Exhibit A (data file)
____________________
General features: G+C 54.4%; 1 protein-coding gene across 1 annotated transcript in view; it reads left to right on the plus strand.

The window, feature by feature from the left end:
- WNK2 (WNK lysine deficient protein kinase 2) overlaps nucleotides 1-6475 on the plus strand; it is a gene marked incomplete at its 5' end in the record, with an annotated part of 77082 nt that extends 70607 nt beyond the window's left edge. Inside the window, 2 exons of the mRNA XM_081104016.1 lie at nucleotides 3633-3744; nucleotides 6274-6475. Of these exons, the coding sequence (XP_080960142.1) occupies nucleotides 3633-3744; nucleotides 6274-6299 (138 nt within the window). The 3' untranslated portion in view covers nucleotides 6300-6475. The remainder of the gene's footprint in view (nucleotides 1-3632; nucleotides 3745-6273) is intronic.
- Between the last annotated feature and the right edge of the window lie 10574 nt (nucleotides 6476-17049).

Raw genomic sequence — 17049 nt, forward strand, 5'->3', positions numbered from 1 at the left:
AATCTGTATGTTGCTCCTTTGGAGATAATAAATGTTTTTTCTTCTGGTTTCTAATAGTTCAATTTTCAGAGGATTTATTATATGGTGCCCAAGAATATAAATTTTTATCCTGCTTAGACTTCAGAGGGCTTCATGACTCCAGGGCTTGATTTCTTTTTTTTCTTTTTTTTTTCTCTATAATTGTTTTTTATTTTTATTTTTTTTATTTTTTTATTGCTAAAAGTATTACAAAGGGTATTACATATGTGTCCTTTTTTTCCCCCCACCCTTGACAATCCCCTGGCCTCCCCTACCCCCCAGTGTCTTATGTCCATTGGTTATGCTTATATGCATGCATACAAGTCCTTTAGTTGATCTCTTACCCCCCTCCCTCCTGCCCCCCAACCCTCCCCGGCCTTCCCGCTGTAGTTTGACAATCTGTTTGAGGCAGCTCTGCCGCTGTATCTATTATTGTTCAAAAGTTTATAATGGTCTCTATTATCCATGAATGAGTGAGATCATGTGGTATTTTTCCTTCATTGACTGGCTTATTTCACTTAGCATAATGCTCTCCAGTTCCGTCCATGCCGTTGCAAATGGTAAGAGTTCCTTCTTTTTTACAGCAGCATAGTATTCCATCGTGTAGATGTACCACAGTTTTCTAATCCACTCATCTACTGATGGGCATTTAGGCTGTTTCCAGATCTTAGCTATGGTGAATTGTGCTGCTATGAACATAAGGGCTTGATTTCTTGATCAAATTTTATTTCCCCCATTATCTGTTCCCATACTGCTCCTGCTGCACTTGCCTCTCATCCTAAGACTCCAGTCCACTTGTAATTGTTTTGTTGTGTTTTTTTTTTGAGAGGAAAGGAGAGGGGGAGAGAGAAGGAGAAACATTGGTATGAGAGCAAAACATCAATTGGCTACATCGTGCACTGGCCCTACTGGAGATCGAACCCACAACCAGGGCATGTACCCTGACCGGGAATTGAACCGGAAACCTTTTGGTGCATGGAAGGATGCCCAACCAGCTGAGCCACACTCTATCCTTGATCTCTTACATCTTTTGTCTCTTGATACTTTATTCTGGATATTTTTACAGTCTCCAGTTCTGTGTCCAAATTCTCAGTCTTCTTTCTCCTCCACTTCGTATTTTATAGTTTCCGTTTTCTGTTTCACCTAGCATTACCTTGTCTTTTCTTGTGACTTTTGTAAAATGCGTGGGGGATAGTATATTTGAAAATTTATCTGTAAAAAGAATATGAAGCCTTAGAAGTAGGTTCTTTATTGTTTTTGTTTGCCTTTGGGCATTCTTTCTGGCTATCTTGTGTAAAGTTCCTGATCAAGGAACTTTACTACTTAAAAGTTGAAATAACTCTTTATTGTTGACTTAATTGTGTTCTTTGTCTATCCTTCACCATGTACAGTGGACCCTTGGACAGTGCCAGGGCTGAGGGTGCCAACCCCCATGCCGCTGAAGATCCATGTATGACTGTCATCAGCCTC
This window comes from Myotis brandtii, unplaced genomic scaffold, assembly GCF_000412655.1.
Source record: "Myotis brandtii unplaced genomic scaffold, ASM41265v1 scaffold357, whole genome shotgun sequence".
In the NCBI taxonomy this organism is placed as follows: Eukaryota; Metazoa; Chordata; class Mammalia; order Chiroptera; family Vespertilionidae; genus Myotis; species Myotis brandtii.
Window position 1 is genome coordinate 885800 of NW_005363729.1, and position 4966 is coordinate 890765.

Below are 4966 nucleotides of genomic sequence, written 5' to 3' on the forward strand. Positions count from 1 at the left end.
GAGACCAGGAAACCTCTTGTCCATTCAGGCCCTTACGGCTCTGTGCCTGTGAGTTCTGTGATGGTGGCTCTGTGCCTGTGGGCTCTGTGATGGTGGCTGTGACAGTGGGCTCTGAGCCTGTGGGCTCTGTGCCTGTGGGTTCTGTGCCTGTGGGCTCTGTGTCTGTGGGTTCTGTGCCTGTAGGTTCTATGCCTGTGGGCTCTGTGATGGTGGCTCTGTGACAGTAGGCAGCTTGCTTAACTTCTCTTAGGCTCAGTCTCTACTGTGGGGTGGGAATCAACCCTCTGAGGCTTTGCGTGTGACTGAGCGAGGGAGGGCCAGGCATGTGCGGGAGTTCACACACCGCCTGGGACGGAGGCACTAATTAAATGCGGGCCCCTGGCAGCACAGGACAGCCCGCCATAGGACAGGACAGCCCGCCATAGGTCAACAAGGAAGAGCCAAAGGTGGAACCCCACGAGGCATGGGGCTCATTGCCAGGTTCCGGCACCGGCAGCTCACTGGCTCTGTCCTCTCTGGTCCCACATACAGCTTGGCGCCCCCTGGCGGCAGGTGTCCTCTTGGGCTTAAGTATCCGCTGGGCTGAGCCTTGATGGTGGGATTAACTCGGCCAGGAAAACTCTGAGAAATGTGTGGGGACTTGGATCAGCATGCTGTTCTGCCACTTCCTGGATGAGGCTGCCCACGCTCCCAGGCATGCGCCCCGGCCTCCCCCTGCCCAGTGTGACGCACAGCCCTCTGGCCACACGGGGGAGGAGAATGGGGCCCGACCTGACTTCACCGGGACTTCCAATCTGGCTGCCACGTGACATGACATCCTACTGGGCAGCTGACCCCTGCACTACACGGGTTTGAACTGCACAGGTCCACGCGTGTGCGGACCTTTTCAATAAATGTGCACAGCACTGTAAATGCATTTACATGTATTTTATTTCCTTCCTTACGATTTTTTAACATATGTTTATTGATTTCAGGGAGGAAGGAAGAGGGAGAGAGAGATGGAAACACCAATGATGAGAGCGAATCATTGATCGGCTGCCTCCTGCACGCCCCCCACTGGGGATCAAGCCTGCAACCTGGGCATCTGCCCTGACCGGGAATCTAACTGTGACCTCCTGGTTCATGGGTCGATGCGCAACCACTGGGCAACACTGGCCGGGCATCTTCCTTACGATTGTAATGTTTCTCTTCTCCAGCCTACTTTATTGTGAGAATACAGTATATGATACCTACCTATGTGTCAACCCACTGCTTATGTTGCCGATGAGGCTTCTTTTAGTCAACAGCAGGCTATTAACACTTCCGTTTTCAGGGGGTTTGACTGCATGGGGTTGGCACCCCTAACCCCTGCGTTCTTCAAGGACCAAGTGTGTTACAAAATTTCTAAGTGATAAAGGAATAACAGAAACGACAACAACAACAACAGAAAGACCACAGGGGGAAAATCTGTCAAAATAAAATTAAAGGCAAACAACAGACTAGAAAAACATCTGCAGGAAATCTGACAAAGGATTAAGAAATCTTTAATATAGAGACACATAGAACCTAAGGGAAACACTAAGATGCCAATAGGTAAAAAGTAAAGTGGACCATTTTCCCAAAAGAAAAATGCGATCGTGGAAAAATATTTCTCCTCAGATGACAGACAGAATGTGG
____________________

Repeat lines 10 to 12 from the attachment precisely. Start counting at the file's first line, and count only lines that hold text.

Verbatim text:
Window position 1 is genome coordinate 885800 of NW_005363729.1, and position 4966 is coordinate 890765.

Below are 4966 nucleotides of genomic sequence, written 5' to 3' on the forward strand. Positions count from 1 at the left end.
GAGACCAGGAAACCTCTTGTCCATTCAGGCCCTTACGGCTCTGTGCCTGTGAGTTCTGTGATGGTGGCTCTGTGCCTGTGGGCTCTGTGATGGTGGCTGTGACAGTGGGCTCTGAGCCTGTGGGCTCTGTGCCTGTGGGTTCTGTGCCTGTGGGCTCTGTGTCTGTGGGTTCTGTGCCTGTAGGTTCTATGCCTGTGGGCTCTGTGATGGTGGCTCTGTGACAGTAGGCAGCTTGCTTAACTTCTCTTAGGCTCAGTCTCTACTGTGGGGTGGGAATCAACCCTCTGAGGCTTTGCGTGTGACTGAGCGAGGGAGGGCCAGGCATGTGCGGGAGTTCACACACCGCCTGGGACGGAGGCACTAATTAAATGCGGGCCCCTGGCAGCACAGGACAGCCCGCCATAGGACAGGACAGCCCGCCATAGGTCAACAAGGAAGAGCCAAAGGTGGAACCCCACGAGGCATGGGGCTCATTGCCAGGTTCCGGCACCGGCAGCTCACTGGCTCTGTCCTCTCTGGTCCCACATACAGCTTGGCGCCCCCTGGCGGCAGGTGTCCTCTTGGGCTTAAGTATCCGCTGGGCTGAGCCTTGATGGTGGGATTAACTCGGCCAGGAAAACTCTGAGAAATGTGTGGGGACTTGGATCAGCATGCTGTTCTGCCACTTCCTGGATGAGGCTGCCCACGCTCCCAGGCATGCGCCCCGGCCTCCCCCTGCCCAGTGTGACGCACAGCCCTCTGGCCACACGGGGGAGGAGAATGGGGCCCGACCTGACTTCACCGGGACTTCCAATCTGGCTGCCACGTGACATGACATCCTACTGGGCAGCTGACCCCTGCACTACACGGGTTTGAACTGCACAGGTCCACGCGTGTGCGGACCTTTTCAATAAATGTGCACAGCACTGTAAATGCATTTACATGTATTTTATTTCCTTCCTTACGATTTTTTAACATATGTTTATTGATTTCAGGGAGGAAGGAAGAGGGAGAGAGAGATGGAAACACCAATGATGAGAGCGAATCATTGATCGGCTGCCTCCTGCACGCCCCCCACTGGGGATCAAGCCTGCAACCTGGGCATCTGCCCTGACCGGGAATCTAACTGTGACCTCCTGGTTCATGGGTCGATGCGCAACCACTGGGCAACACTGGCCGGGCATCTTCCTTACGATTGTAATGTTTCTCTTCTCCAGCCTACTTTATTGTGAGAATACAGTATATGATACCTACCTATGTGTCAACCCACTGCTTATGTTGCCGATGAGGCTTCTTTTAGTCAACAGCAGGCTATTAACACTTCCGTTTTCAGGGGGTTTGACTGCATGGGGTTGGCACCCCTAACCCCTGCGTTCTTCAAGGACCAAGTGTGTTACAAAATTTCTAAGTGATAAAGGAATAACAGAAACGACAACAACAACAACAGAAAGACCACAGGGGGAAAATCTGTCAAAATAAAATTAAAGGCAAACAACAGACTAGAAAAACATCTGCAGGAAATCTGACAAAGGATTAAGAAATCTTTAATATAGAGACACATAGAACCTAAGGGAAACACTAAGATGCCAATAGGTAAAAAGTAAAGTGGACCATTTTCCCAAAAGAAAAATGCGATCGTGGAAAAATATTTCTCCTCAGATGACAGACAGAATGTGG